It started in Turkey with chai (tea) for free at almost every stop I made. In Georgia it was the incredible nature, with an enormous diversity for such a small country… the Black Sea, the really impressive and rough Caucasus Mountains and the semi deserts have been a fantastic place to ride, with great camping spots.
In Armenia the people are unbelievably friendly and curious – sometimes people would pay for your groceries or give you little gifts – resistance is futile! The country also has spectacular natural beauty, especially around Seevan Lake. It’s also very mountainous, with daily tough mountain rides.
In Iran everybody was waving along the way and wanted to shake your hand or take a picture with you. They just generally wanted to welcome you to the country. Iran is a place where even the police stop you just so they can invite you for a cup of tea! If you want to feel like a famous person, come to Iran!
Where did you sleep?
Most of the time I slept in my tent, just somewhere wild. Often in really beautiful surroundings but also next to highways, behind petrol stations etc… Sometimes I asked people if I could sleep on their property, which often lead to a free breakfast. When it was raining for days, and my clothes and myself needed to dry, or if my clothes and I needed a wash (longest time without a shower: 7 days) I spent a night at a hostel, a homestead, or very seldom a hotel. In Iran random people invite you to stay at their house and to be their guests – almost every day, and on most days, several times!
What was your nicest experience you had during your journey?
I had many great experiences during my trip. It’s difficult, if not impossible to pick one experience. In Armenia I made a quick stop to refill my water bottles. At the stop, there were these mean looking soldiers refilling the watertanks of their trucks. After some chit-chat, they warmed up and we drank beer together (they even challenged me to drink a beer in one go) and we had a great time together, with lots of joking around – all at eleven o’clock in the morning, right before a mountain climb…
In Georgia I came through a small village and saw some kids playing football on a small soccer field. It had been quite a tough day with a 120 km ride, so I decided to ask the kids if they knew a place where I could camp for the night. Of course they didn’t understand me, so I ended up playing football with them instead. Suddenly it started to rain quite heavily, so I just put my tent up on the soccer field and slipped in. Moments later a young boy came and invited my to sleep in his family’s house because of the heavy rain, but because the tent was already wet, I decided to stay put. After a while an old lady came, woke me up and gave me cheese, bread and homemade wine. In the morning the young boy came again, this time with bread, butter, hot tea and a bottle of chacha (really strong homemade alcohol, up to 70%!!!) For breakfast!!!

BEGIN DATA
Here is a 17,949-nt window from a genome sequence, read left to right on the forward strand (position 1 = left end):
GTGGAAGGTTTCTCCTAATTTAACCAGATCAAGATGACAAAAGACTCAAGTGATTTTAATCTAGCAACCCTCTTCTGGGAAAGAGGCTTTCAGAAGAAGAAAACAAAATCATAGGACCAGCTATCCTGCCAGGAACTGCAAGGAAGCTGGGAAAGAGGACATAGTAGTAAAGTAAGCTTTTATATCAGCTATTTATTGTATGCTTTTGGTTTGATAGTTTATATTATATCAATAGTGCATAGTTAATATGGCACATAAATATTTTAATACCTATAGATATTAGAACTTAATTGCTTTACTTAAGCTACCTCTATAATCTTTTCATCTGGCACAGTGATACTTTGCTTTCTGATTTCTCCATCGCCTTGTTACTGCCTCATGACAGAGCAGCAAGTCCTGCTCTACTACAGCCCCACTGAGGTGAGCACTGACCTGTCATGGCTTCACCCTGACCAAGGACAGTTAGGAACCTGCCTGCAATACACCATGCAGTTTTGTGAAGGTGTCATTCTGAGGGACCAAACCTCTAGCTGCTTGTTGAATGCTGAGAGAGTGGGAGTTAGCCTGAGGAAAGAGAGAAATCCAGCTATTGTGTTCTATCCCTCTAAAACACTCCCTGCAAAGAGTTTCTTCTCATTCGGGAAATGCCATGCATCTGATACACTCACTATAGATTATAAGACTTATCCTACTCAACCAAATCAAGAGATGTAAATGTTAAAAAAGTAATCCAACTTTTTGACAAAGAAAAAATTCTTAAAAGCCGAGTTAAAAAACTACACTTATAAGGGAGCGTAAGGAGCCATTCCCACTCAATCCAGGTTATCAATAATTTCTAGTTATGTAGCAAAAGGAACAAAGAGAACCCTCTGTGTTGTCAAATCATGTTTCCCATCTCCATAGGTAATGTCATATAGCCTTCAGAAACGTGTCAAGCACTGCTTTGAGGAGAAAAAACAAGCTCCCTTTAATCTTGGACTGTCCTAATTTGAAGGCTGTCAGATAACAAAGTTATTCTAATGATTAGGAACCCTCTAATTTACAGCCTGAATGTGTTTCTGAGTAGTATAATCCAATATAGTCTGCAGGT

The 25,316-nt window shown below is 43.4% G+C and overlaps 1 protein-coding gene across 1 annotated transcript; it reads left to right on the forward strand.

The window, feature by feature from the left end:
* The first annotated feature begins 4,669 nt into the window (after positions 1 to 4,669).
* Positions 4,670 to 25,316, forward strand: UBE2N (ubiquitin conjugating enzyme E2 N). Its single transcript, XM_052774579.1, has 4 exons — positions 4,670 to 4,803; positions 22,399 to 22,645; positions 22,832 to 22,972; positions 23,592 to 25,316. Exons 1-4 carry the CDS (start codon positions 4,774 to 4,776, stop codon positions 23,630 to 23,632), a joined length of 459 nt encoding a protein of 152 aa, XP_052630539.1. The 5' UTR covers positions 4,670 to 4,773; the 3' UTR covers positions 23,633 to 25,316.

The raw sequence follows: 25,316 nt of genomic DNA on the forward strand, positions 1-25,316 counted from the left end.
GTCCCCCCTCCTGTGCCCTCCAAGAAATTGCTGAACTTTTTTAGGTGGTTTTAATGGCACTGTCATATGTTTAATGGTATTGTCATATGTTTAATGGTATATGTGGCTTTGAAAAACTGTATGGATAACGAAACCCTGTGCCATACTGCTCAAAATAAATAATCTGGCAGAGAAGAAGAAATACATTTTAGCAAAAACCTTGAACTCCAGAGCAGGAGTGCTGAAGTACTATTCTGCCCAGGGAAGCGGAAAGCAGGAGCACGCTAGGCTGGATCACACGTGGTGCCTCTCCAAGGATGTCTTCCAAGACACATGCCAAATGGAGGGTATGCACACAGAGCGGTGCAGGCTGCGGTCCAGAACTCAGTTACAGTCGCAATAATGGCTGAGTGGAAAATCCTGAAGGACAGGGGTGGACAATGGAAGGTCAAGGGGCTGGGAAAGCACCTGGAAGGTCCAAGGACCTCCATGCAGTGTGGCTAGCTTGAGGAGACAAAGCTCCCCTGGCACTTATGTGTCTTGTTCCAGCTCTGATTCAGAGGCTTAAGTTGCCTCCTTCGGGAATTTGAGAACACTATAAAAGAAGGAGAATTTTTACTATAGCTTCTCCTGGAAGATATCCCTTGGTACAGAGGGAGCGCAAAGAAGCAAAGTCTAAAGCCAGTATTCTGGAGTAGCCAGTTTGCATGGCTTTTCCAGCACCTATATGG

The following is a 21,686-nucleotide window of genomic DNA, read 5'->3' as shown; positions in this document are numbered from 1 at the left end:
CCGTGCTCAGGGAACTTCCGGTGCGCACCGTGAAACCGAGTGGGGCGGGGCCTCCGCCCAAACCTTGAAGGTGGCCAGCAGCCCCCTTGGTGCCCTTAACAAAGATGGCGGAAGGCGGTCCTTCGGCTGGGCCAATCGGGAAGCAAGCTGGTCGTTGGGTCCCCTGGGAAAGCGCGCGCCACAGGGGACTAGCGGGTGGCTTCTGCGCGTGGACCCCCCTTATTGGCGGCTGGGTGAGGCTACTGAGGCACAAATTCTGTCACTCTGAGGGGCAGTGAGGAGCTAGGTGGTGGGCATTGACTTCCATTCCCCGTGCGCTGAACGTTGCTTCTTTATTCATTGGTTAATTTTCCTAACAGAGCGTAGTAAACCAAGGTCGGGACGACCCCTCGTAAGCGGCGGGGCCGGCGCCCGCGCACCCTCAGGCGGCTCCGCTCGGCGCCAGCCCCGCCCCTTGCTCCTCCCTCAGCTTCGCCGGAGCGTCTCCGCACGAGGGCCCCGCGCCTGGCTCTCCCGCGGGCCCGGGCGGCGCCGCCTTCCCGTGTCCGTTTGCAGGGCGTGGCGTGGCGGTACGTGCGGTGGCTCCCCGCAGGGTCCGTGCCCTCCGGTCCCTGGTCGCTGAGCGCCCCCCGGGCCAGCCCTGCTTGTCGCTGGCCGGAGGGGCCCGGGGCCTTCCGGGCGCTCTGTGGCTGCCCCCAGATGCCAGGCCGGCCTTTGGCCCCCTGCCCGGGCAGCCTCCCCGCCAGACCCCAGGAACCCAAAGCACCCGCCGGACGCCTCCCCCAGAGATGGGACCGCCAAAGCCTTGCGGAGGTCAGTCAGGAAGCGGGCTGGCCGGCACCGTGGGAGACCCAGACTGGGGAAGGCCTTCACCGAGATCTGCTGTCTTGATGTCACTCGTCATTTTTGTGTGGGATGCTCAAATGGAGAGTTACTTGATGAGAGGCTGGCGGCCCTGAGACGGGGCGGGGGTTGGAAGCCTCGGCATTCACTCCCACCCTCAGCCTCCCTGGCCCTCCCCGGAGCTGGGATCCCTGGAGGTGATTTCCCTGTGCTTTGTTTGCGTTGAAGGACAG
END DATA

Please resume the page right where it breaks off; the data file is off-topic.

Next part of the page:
In Iran I was setting up camp under some trees on a patch of land, when two young guys came to say hello. I asked if it was ok for me to camp there and they said yes. We shook hands and they went off. After about 20min, they came back with a thermos flask with tea, a cup and sugar, plus a watermelon. They gave me the stuff and went off again. I had some tea, ate the water melon and went off to bed. About an hour later, I was woken up to the sound of a lot of voices and as I looked out of my tent, there were about 12 people with flash lights outside – the two guys had brought, more or less, half the village and they all wanted to say a “Hello”…
What was the average daily distance you were doing?
In average I did around 100 km per day, with an average of 1000 meters of climbing every day! The toughest day was the ride to, and up, the Georgian military highway to the Russian border…160km with an elevation gain of 3225 meters!
How do you manage to take so much time out, what do you do for a living?
I’m a Freelancer and at the moment I work as an exhibition builder, but actually I do anything for money. Traveling is a big part of my life and I do everything to see the world and make it a bit smaller. Traveling really opens your mind and connects people from different nations. Take Iran for example; cycling through the country has been such a positive experience and it really shows you how wrong the picture “our” media is selling us.